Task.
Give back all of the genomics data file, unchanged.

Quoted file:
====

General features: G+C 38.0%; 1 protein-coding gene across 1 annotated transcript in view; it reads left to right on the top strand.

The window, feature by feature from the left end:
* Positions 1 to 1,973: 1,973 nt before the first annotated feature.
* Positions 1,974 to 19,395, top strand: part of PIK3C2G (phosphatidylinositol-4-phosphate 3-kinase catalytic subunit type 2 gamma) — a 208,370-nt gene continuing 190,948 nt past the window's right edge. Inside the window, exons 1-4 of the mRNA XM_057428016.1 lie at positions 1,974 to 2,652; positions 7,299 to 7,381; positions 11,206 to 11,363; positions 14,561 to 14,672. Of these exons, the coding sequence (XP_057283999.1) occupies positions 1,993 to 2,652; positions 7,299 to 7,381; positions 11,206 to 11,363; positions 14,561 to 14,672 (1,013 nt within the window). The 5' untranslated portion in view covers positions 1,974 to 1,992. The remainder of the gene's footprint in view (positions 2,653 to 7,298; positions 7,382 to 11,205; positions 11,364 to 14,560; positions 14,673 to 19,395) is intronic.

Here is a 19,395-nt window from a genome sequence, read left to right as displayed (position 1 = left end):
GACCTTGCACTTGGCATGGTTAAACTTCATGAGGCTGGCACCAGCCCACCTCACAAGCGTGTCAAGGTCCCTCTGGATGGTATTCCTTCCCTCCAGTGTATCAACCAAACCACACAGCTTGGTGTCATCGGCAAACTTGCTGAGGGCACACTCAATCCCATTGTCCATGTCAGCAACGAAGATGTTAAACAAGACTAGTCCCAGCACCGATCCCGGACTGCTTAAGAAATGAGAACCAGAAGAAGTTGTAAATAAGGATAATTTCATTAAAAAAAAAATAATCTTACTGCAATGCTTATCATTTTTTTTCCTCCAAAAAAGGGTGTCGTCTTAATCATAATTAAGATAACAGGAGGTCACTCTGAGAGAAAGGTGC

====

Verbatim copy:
General features: G+C 38.0%; 1 protein-coding gene across 1 annotated transcript in view; it reads left to right on the top strand.

The window, feature by feature from the left end:
* Positions 1 to 1,973: 1,973 nt before the first annotated feature.
* Positions 1,974 to 19,395, top strand: part of PIK3C2G (phosphatidylinositol-4-phosphate 3-kinase catalytic subunit type 2 gamma) — a 208,370-nt gene continuing 190,948 nt past the window's right edge. Inside the window, exons 1-4 of the mRNA XM_057428016.1 lie at positions 1,974 to 2,652; positions 7,299 to 7,381; positions 11,206 to 11,363; positions 14,561 to 14,672. Of these exons, the coding sequence (XP_057283999.1) occupies positions 1,993 to 2,652; positions 7,299 to 7,381; positions 11,206 to 11,363; positions 14,561 to 14,672 (1,013 nt within the window). The 5' untranslated portion in view covers positions 1,974 to 1,992. The remainder of the gene's footprint in view (positions 2,653 to 7,298; positions 7,382 to 11,205; positions 11,364 to 14,560; positions 14,673 to 19,395) is intronic.

Here is a 19,395-nt window from a genome sequence, read left to right as displayed (position 1 = left end):
GACCTTGCACTTGGCATGGTTAAACTTCATGAGGCTGGCACCAGCCCACCTCACAAGCGTGTCAAGGTCCCTCTGGATGGTATTCCTTCCCTCCAGTGTATCAACCAAACCACACAGCTTGGTGTCATCGGCAAACTTGCTGAGGGCACACTCAATCCCATTGTCCATGTCAGCAACGAAGATGTTAAACAAGACTAGTCCCAGCACCGATCCCGGACTGCTTAAGAAATGAGAACCAGAAGAAGTTGTAAATAAGGATAATTTCATTAAAAAAAAAATAATCTTACTGCAATGCTTATCATTTTTTTTCCTCCAAAAAAGGGTGTCGTCTTAATCATAATTAAGATAACAGGAGGTCACTCTGAGAGAAAGGTGC